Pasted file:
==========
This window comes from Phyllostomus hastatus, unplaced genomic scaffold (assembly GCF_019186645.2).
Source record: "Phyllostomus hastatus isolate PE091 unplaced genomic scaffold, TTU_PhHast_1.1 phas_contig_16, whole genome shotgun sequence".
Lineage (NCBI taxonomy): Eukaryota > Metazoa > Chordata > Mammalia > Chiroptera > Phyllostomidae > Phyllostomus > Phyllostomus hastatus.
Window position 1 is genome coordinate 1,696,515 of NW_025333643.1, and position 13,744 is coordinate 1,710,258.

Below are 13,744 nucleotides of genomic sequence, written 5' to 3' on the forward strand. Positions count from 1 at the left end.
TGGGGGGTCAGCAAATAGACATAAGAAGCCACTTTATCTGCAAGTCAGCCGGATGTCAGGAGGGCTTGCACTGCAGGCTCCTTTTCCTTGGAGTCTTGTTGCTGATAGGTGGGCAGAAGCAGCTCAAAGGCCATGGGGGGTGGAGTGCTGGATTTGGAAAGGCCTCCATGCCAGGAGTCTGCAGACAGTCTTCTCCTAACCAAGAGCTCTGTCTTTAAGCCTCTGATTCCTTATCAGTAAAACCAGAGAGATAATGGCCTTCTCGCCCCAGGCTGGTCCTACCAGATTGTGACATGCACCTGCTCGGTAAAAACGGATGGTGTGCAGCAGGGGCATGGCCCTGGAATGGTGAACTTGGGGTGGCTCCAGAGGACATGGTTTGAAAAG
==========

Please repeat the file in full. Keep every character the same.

This window comes from Phyllostomus hastatus, unplaced genomic scaffold (assembly GCF_019186645.2).
Source record: "Phyllostomus hastatus isolate PE091 unplaced genomic scaffold, TTU_PhHast_1.1 phas_contig_16, whole genome shotgun sequence".
Lineage (NCBI taxonomy): Eukaryota > Metazoa > Chordata > Mammalia > Chiroptera > Phyllostomidae > Phyllostomus > Phyllostomus hastatus.
Window position 1 is genome coordinate 1,696,515 of NW_025333643.1, and position 13,744 is coordinate 1,710,258.

Below are 13,744 nucleotides of genomic sequence, written 5' to 3' on the forward strand. Positions count from 1 at the left end.
TGGGGGGTCAGCAAATAGACATAAGAAGCCACTTTATCTGCAAGTCAGCCGGATGTCAGGAGGGCTTGCACTGCAGGCTCCTTTTCCTTGGAGTCTTGTTGCTGATAGGTGGGCAGAAGCAGCTCAAAGGCCATGGGGGGTGGAGTGCTGGATTTGGAAAGGCCTCCATGCCAGGAGTCTGCAGACAGTCTTCTCCTAACCAAGAGCTCTGTCTTTAAGCCTCTGATTCCTTATCAGTAAAACCAGAGAGATAATGGCCTTCTCGCCCCAGGCTGGTCCTACCAGATTGTGACATGCACCTGCTCGGTAAAAACGGATGGTGTGCAGCAGGGGCATGGCCCTGGAATGGTGAACTTGGGGTGGCTCCAGAGGACATGGTTTGAAAAG